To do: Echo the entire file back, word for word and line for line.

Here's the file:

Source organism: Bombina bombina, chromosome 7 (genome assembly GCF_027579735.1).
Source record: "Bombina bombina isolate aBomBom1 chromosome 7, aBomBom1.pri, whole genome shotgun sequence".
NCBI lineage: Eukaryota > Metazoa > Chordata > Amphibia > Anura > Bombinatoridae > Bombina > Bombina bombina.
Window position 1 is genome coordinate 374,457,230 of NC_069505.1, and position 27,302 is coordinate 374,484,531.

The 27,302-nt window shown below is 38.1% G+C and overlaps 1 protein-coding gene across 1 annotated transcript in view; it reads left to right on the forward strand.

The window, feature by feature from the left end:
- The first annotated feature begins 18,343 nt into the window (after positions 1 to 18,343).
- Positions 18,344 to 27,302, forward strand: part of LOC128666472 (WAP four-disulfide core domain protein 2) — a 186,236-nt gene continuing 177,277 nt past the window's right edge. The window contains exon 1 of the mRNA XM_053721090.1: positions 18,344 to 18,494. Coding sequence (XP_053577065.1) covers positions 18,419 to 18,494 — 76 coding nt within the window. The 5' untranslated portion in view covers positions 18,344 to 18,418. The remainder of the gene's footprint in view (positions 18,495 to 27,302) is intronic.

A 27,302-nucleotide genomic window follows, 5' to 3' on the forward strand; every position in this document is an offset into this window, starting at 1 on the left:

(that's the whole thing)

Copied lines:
Source organism: Bombina bombina, chromosome 7 (genome assembly GCF_027579735.1).
Source record: "Bombina bombina isolate aBomBom1 chromosome 7, aBomBom1.pri, whole genome shotgun sequence".
NCBI lineage: Eukaryota > Metazoa > Chordata > Amphibia > Anura > Bombinatoridae > Bombina > Bombina bombina.
Window position 1 is genome coordinate 374,457,230 of NC_069505.1, and position 27,302 is coordinate 374,484,531.

The 27,302-nt window shown below is 38.1% G+C and overlaps 1 protein-coding gene across 1 annotated transcript in view; it reads left to right on the forward strand.

The window, feature by feature from the left end:
- The first annotated feature begins 18,343 nt into the window (after positions 1 to 18,343).
- Positions 18,344 to 27,302, forward strand: part of LOC128666472 (WAP four-disulfide core domain protein 2) — a 186,236-nt gene continuing 177,277 nt past the window's right edge. The window contains exon 1 of the mRNA XM_053721090.1: positions 18,344 to 18,494. Coding sequence (XP_053577065.1) covers positions 18,419 to 18,494 — 76 coding nt within the window. The 5' untranslated portion in view covers positions 18,344 to 18,418. The remainder of the gene's footprint in view (positions 18,495 to 27,302) is intronic.

A 27,302-nucleotide genomic window follows, 5' to 3' on the forward strand; every position in this document is an offset into this window, starting at 1 on the left: